Article
The Modernist Movement: Doubts (1953 - 1961) Copyrighted image Icon Copyright: Production team - from interactive article icon

History & The Arts 

The Modernist Movement: Doubts (1953 - 1961)

As Modernism got into a post-war stride, the first doubts started to gather.

Article
Modernism: The Revival (1993 - present) Creative commons image Icon Beatnic under CC-BY-NC licence under Creative-Commons license article icon

History & The Arts 

Modernism: The Revival (1993 - present)

The mid 1990s saw Modernism reinvented and embraced once again.

Article
Britain's Great War: Download your free 'The First World War Experienced' booklet Creative commons image Icon The Open University under Creative Commons BY-NC-SA 4.0 license article icon

History & The Arts 

Britain's Great War: Download your free 'The First World War Experienced' booklet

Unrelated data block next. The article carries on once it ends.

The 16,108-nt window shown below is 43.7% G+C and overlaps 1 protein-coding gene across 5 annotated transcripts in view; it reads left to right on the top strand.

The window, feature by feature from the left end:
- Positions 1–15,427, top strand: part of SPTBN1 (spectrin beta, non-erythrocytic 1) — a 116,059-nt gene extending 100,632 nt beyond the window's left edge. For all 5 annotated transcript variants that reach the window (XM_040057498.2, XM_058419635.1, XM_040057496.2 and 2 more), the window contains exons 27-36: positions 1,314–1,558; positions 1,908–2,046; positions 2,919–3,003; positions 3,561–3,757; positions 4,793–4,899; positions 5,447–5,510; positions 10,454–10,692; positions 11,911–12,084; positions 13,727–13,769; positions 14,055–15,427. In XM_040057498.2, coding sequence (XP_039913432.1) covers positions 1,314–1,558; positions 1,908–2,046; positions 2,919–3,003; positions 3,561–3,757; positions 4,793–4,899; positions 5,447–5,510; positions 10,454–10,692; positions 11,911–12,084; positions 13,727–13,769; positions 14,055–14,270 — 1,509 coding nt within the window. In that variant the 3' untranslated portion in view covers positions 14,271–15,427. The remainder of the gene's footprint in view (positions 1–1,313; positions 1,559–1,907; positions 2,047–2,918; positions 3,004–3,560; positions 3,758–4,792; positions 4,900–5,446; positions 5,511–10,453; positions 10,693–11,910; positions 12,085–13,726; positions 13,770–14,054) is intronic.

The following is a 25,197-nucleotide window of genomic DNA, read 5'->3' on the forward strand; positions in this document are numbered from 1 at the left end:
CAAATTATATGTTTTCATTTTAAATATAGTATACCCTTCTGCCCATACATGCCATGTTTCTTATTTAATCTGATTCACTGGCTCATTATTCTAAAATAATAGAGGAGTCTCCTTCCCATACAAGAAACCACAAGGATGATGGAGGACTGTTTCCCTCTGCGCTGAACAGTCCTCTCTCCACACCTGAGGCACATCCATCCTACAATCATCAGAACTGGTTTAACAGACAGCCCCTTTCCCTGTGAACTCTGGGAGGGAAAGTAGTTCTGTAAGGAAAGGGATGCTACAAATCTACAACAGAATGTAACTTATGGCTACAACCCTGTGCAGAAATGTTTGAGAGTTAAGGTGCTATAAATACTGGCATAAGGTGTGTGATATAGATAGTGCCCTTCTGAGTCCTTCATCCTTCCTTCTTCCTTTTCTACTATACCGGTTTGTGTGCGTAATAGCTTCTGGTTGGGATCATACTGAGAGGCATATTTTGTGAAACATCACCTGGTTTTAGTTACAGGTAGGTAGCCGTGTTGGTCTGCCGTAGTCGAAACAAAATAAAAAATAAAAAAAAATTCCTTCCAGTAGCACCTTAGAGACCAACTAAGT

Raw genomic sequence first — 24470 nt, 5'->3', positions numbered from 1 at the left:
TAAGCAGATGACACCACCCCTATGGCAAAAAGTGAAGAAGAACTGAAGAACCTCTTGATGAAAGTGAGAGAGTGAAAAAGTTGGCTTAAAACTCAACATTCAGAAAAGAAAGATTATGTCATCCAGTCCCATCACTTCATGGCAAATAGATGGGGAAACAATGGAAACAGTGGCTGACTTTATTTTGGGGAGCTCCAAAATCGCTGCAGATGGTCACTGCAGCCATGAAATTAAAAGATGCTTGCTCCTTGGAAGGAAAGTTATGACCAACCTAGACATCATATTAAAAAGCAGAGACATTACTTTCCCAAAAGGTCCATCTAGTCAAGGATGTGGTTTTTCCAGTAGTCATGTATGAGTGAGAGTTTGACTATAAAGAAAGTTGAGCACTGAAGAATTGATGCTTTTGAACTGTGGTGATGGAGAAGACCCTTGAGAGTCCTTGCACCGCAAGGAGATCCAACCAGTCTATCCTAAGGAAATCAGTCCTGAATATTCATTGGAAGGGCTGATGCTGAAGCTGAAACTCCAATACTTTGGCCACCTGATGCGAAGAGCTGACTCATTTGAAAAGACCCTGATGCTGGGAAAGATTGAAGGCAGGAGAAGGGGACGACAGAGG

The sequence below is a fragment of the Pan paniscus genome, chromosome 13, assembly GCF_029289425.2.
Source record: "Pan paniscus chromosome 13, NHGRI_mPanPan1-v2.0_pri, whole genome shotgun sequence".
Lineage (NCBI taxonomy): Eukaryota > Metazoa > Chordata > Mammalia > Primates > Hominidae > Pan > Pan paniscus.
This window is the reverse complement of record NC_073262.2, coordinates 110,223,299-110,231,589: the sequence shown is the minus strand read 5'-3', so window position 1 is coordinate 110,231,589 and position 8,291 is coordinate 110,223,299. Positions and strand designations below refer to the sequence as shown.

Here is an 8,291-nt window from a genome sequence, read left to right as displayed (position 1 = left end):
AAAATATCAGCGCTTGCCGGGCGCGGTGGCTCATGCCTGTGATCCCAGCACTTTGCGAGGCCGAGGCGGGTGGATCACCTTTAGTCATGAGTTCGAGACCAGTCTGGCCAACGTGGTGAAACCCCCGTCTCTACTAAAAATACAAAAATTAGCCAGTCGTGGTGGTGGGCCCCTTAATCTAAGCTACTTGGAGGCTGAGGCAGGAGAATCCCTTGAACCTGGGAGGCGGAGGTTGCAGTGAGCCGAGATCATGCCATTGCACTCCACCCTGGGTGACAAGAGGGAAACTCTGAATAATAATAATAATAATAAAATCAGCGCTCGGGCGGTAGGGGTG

From casualties to commemoration, explore the realities of war with this free booklet.

Article
History battles – How we remember the past Creative commons image Icon By Lin Kristensen from New Jersey, USA (Timeless Books) [CC-BY-2.0], via Wikimedia Commons under Creative-Commons license article icon

History & The Arts 

History battles – How we remember the past

How we teach history could be changing. Back to the bad old days, or could the 'voices from below' make themselves heard?

Article
The Somme in context Copyrighted image Icon Copyright: BBC article icon

History & The Arts 

The Somme in context

Ian Beckett looks at the wider context of the Battle of the Somme.

Article
Cumbernauld Town Centre Creative commons image Icon I Like under CC-BY-NC-ND licence under Creative-Commons license article icon

History & The Arts 

Cumbernauld Town Centre

The town which forms a backdrop to Gregory's Girl was intended to be a utopia.

Article
The truth behind Poldark: Stories of The Great Copper Slump Creative commons image Icon Tony Atkin under CC-BY-SA licence under Creative-Commons license article icon

History & The Arts 

The truth behind Poldark: Stories of The Great Copper Slump

If you're enjoying the BBC revival of Poldark, you might wonder how realistic the depciction of Cornish copper mining after the American War Of Independence is. A dip into newspapers from the time tells the grim tale...

Article